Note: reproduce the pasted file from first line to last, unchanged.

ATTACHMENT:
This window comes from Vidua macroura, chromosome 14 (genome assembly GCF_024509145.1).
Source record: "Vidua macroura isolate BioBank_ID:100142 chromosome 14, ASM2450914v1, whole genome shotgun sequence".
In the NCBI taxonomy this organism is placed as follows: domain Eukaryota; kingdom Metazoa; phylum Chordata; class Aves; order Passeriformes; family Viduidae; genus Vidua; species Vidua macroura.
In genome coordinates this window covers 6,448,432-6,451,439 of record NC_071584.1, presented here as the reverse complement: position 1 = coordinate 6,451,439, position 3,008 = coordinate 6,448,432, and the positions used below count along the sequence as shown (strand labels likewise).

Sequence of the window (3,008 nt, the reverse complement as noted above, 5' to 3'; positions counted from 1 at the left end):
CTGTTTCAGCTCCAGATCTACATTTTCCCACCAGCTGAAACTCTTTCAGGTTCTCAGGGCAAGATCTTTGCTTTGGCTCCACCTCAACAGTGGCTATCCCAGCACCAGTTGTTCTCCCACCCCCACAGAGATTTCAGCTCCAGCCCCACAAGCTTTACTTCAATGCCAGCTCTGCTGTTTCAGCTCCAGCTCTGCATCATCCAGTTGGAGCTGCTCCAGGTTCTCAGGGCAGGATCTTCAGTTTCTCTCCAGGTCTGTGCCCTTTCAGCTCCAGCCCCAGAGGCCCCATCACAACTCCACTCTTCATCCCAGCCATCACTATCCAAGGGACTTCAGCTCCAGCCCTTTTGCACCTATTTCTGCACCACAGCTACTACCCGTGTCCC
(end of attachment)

This window comes from Vidua macroura, chromosome 14 (genome assembly GCF_024509145.1).
Source record: "Vidua macroura isolate BioBank_ID:100142 chromosome 14, ASM2450914v1, whole genome shotgun sequence".
In the NCBI taxonomy this organism is placed as follows: domain Eukaryota; kingdom Metazoa; phylum Chordata; class Aves; order Passeriformes; family Viduidae; genus Vidua; species Vidua macroura.
In genome coordinates this window covers 6,448,432-6,451,439 of record NC_071584.1, presented here as the reverse complement: position 1 = coordinate 6,451,439, position 3,008 = coordinate 6,448,432, and the positions used below count along the sequence as shown (strand labels likewise).

Sequence of the window (3,008 nt, the reverse complement as noted above, 5' to 3'; positions counted from 1 at the left end):
CTGTTTCAGCTCCAGATCTACATTTTCCCACCAGCTGAAACTCTTTCAGGTTCTCAGGGCAAGATCTTTGCTTTGGCTCCACCTCAACAGTGGCTATCCCAGCACCAGTTGTTCTCCCACCCCCACAGAGATTTCAGCTCCAGCCCCACAAGCTTTACTTCAATGCCAGCTCTGCTGTTTCAGCTCCAGCTCTGCATCATCCAGTTGGAGCTGCTCCAGGTTCTCAGGGCAGGATCTTCAGTTTCTCTCCAGGTCTGTGCCCTTTCAGCTCCAGCCCCAGAGGCCCCATCACAACTCCACTCTTCATCCCAGCCATCACTATCCAAGGGACTTCAGCTCCAGCCCTTTTGCACCTATTTCTGCACCACAGCTACTACCCGTGTCCC